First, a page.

wean

Definition from Wiktionary, the free dictionary
Jump to navigation Jump to search

English[edit]

Etymology 1[edit]

From Middle English wenen, from Old English wenian (to accustom; habituate; train; prepare; make fit), from Proto-Germanic *wanjaną (to make wont; accustom), from Proto-Indo-European *wenh₁- (to strive for; wish; love). Cognate with Dutch wennen, German gewöhnen, Danish vænne, Swedish vänja, Icelandic venja. Related via PIE to wone, wont, and wonder, and perhaps win.

Pronunciation[edit]

  • enPR: wēn, IPA(key): /wiːn/
  • Rhymes: -iːn
  • (file)

Verb[edit]

wean (third-person singular simple present weans, present participle weaning, simple past and past participle weaned)

  1. (transitive) To cease giving milk to an offspring; to accustom and reconcile (a child or young animal) to a want or deprivation of mother's milk; to take from the breast or udder.
    The cow has weaned her calf.
  2. (intransitive) To cease to depend on the mother for nourishment.
    The kittens are finally weaning.
  3. (transitive, by extension, normally "wean off") To cause to quit something to which one is addicted or habituated.
    He managed to wean himself off heroin.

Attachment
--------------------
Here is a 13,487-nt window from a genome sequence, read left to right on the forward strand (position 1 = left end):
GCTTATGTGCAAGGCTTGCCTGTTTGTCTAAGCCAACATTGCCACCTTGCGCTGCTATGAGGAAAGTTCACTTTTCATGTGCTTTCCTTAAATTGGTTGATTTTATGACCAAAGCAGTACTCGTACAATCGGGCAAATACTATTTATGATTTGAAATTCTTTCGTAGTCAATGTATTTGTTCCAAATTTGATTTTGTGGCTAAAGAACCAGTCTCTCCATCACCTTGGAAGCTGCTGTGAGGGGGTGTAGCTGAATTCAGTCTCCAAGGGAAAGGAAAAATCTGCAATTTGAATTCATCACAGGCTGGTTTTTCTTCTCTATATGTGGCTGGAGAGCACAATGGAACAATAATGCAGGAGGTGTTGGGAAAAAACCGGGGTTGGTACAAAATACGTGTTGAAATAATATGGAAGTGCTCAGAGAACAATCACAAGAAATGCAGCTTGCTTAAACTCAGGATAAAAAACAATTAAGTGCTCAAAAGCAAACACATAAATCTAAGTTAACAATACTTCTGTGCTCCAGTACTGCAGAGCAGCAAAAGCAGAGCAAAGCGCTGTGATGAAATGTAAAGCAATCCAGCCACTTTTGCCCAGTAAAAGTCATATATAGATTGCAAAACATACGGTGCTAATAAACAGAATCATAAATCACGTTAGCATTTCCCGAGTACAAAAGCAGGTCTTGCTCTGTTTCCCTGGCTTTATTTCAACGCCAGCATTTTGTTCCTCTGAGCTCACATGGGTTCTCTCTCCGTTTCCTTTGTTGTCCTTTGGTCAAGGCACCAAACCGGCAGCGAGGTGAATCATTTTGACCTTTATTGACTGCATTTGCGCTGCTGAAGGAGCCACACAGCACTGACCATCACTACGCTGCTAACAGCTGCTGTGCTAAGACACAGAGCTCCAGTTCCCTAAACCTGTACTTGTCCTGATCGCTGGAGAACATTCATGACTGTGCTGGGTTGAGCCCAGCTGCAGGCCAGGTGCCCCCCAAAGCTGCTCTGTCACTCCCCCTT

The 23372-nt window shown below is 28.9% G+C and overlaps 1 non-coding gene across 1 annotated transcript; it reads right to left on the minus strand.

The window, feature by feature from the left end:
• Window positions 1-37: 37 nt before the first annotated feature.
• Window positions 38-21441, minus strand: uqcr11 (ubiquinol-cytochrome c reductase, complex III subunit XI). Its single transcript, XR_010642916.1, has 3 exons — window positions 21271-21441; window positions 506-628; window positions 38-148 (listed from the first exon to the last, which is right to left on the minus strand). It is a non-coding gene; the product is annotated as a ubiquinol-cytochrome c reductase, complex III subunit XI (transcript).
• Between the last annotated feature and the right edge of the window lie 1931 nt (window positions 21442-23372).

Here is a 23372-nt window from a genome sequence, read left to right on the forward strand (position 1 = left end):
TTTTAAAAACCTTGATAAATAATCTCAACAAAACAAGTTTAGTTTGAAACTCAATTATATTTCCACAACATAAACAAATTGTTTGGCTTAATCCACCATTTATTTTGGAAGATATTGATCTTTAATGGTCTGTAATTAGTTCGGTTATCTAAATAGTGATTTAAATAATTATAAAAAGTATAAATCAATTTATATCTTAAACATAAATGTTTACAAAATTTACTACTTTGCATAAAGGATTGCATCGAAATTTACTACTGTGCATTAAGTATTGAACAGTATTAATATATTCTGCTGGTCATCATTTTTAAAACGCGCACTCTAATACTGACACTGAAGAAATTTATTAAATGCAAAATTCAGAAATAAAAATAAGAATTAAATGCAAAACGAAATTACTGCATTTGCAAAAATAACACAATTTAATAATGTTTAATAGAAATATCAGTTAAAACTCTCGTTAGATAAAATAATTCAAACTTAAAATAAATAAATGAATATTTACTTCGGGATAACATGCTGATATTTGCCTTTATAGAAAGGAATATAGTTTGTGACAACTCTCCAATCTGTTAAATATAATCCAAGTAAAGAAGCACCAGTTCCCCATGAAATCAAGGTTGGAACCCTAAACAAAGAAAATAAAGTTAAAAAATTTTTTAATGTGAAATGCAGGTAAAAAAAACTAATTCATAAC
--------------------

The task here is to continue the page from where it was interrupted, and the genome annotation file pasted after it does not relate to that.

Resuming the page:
• 1727, Jonathan Swift, (Please provide the book title or journal name)[1]:
      The troubles of age were intended [] to wean us gradually from our fondness of life.
    • March 6, 2017, John Oliver, interview with the Dalai Lama on Last Week Tonight
      Dalai Lama: "Then, I suggested, “Drink much less vodka.” Instead of that, they traditionally also drink horse milk—"
      Oliver: "Wait, hold on, you tried to wean them off vodka by giving them horse milk?"
      Dalai Lama: "Oh yes, and they follow."
  4. (intransitive, by extension) To cease to depend.
    She is weaning from her addiction to tobacco.
Related terms[edit]
Translations[edit]
The translations below need to be checked and inserted above into the appropriate translation tables, removing any numbers. Numbers do not necessarily match those in definitions. See instructions at Wiktionary:Entry layout § Translations.

Etymology 2[edit]

Blend of wee +‎ ane.

Pronunciation[edit]

  • IPA(key): /wiːn/, /weɪn/, [weːn]

Noun[edit]

wean (plural weans)

  1. (Scotland, Ulster) A small child.
    • 2008, James Kelman, Kieron Smith, Boy, Penguin 2009, p. 92:
      Pigs, cows and sheep and wee ducks, that was what he bought and it was just for weans and wee lasses. I said it to my maw.
      Oh it is not weans it is children. Oh Kieron, it is children and girls, do not say weans and lasses.
    • 1856, Elizabeth Barrett Browning, “Third Book”, in Aurora Leigh, London: Chapman and Hall, [], published 1857, OCLC 1000396166:
      I, being but a yearling wean.

Anagrams[edit]


Old English[edit]

Alternative forms[edit]

Pronunciation[edit]

Noun[edit]

wēan m

  1. inflection of wēa:
    1. accusative/genitive/dative singular
    2. nominative/accusative plural

Scots[edit]

Etymology[edit]

wee +‎ ane

Pronunciation[edit]

Noun[edit]

wean (plural weans)

  1. young child

Synonyms[edit]

Derived terms[edit]